The Role of Prescription Medicine in Car Accidents
If you are the one that causes a car accident, can you sue? The answer is generally no, as you are the one at fault. But there is one situation where you may be able to sue and receive compensation for injuries that you may have suffered: When and if you were under the influence of certain medications.
Side Effects and Drowsiness
Many medications have a known side effect of drowsiness. And while it is certainly reasonable to expect this kind of side effect to wear off over the course of 5, 10, or 12 hours, in many cases those side effects don’t wear off—they linger, longer than expected, leading to drowsiness even the morning after the medication is taken.
As a result, and often not aware of the side effects, users of these medications get behind the wheel of a car, and cause accidents.
In fact, this phenomenon is so common that a well known defense to DUI is called an “Ambien Defense,” named after Ambien, a popular sleep drug, with known side effects of drowsiness that linger long after the medication has been taken.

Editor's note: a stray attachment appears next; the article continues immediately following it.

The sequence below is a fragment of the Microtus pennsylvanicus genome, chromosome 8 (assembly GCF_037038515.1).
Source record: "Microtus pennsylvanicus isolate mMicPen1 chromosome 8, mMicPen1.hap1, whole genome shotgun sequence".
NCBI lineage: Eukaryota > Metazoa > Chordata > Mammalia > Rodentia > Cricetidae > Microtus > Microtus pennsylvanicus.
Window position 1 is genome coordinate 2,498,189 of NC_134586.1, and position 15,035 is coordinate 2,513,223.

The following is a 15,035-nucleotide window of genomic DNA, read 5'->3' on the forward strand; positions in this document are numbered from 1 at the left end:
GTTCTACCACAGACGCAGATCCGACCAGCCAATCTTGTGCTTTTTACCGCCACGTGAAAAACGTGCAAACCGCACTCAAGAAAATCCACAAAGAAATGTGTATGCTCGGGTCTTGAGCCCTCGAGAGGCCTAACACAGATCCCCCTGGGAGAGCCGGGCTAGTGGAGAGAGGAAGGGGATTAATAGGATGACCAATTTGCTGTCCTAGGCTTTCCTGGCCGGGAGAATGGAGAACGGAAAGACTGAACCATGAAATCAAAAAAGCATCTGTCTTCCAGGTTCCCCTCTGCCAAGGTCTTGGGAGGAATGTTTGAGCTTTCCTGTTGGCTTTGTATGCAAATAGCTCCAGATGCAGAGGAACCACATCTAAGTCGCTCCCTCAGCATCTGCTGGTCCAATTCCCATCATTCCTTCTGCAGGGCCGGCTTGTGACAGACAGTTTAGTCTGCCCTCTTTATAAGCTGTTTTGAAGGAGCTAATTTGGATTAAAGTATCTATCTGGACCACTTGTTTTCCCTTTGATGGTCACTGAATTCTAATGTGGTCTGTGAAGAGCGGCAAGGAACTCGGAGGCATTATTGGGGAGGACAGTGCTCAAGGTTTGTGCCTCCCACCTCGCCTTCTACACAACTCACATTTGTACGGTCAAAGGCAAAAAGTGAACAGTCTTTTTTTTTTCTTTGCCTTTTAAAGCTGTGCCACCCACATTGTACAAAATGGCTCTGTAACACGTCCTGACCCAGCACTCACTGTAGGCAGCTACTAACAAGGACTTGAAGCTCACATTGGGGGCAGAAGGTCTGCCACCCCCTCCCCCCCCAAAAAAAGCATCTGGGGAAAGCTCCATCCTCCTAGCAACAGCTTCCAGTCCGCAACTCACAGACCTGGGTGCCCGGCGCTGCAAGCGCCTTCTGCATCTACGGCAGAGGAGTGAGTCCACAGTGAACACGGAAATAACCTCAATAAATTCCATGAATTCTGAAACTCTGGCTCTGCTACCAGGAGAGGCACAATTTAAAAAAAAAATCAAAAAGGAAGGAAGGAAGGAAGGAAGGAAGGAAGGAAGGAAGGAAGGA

Ambien in fact had such an effect, that it even caused users to not only walk in their sleep overnight, but to overeat, or get behind the wheel and drive while under the influence of the drug. Users reported that they were in a state of “semi consciousness,” where they were neither fully awake, but also, clearly, not fully asleep.
Lawsuits were filed against Ambien, and the end result were stronger warnings on the drug labels warning users of the sleep walking (driving) effects, and of the lingering drowsiness that may occur.
Know Your Medicines
Of course, it is incumbent on all of us to know what medicines we’re taking, to know what the side effects are, and to avoid getting behind the wheel of a car while on those medicines. But many medicines, both prescription and over the counter, do a poor job of warning people about these after effects, or being specific in how long the medicine can expect to remain in the users’ system.
If Someone Injures You While on Medicine
If you are not the user of the medicine, but someone who has been injured by someone else who may have used the medicine, it is worth asking whether the negligent driver was under the influence of a medicine, or may have taken any medication in the previous 24 hours.
Often, finding out that a driver was using a medicine that causes drowsiness, can help a victim prove that another driver actually caused a car accident, even when that driver claims that he or she did nothing wrong.
Were you injured by an unknown side effect or medication? Or were you injured by someone else who was under the influence of prescription medicine? Call our Boston personal injury lawyers at The Law Office of Joseph Linnehan, Jr. today at 617-275-4200 for an initial evaluation of your case.